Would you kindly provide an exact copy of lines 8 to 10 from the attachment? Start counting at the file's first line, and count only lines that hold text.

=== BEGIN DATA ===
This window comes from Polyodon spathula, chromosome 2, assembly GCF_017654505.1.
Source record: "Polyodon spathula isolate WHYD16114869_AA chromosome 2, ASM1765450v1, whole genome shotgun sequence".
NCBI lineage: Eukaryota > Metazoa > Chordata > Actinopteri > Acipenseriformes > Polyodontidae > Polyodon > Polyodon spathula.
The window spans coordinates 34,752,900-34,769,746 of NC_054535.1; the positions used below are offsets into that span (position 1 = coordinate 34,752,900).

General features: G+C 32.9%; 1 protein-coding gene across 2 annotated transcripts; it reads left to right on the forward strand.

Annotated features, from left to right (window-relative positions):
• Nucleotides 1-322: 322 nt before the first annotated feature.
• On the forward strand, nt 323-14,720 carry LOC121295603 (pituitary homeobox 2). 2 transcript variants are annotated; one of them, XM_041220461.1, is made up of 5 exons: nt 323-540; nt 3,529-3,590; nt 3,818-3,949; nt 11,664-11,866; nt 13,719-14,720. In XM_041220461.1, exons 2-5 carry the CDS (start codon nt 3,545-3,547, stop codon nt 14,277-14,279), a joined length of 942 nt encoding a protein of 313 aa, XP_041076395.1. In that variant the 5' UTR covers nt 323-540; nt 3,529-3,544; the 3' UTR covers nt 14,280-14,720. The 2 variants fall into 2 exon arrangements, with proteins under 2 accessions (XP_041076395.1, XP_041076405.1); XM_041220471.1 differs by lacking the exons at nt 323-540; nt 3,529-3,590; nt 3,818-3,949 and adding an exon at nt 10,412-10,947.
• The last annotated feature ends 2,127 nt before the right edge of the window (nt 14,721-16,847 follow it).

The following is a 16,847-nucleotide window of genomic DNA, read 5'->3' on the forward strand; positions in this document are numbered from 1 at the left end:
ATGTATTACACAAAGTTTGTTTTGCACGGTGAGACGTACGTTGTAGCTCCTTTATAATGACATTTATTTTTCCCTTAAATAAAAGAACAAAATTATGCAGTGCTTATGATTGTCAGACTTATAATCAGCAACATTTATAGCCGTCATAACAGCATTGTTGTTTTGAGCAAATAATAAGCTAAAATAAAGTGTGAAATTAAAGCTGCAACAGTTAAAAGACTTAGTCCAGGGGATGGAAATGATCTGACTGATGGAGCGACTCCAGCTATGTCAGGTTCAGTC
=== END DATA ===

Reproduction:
• On the forward strand, nt 323-14,720 carry LOC121295603 (pituitary homeobox 2). 2 transcript variants are annotated; one of them, XM_041220461.1, is made up of 5 exons: nt 323-540; nt 3,529-3,590; nt 3,818-3,949; nt 11,664-11,866; nt 13,719-14,720. In XM_041220461.1, exons 2-5 carry the CDS (start codon nt 3,545-3,547, stop codon nt 14,277-14,279), a joined length of 942 nt encoding a protein of 313 aa, XP_041076395.1. In that variant the 5' UTR covers nt 323-540; nt 3,529-3,544; the 3' UTR covers nt 14,280-14,720. The 2 variants fall into 2 exon arrangements, with proteins under 2 accessions (XP_041076395.1, XP_041076405.1); XM_041220471.1 differs by lacking the exons at nt 323-540; nt 3,529-3,590; nt 3,818-3,949 and adding an exon at nt 10,412-10,947.
• The last annotated feature ends 2,127 nt before the right edge of the window (nt 14,721-16,847 follow it).

The following is a 16,847-nucleotide window of genomic DNA, read 5'->3' on the forward strand; positions in this document are numbered from 1 at the left end: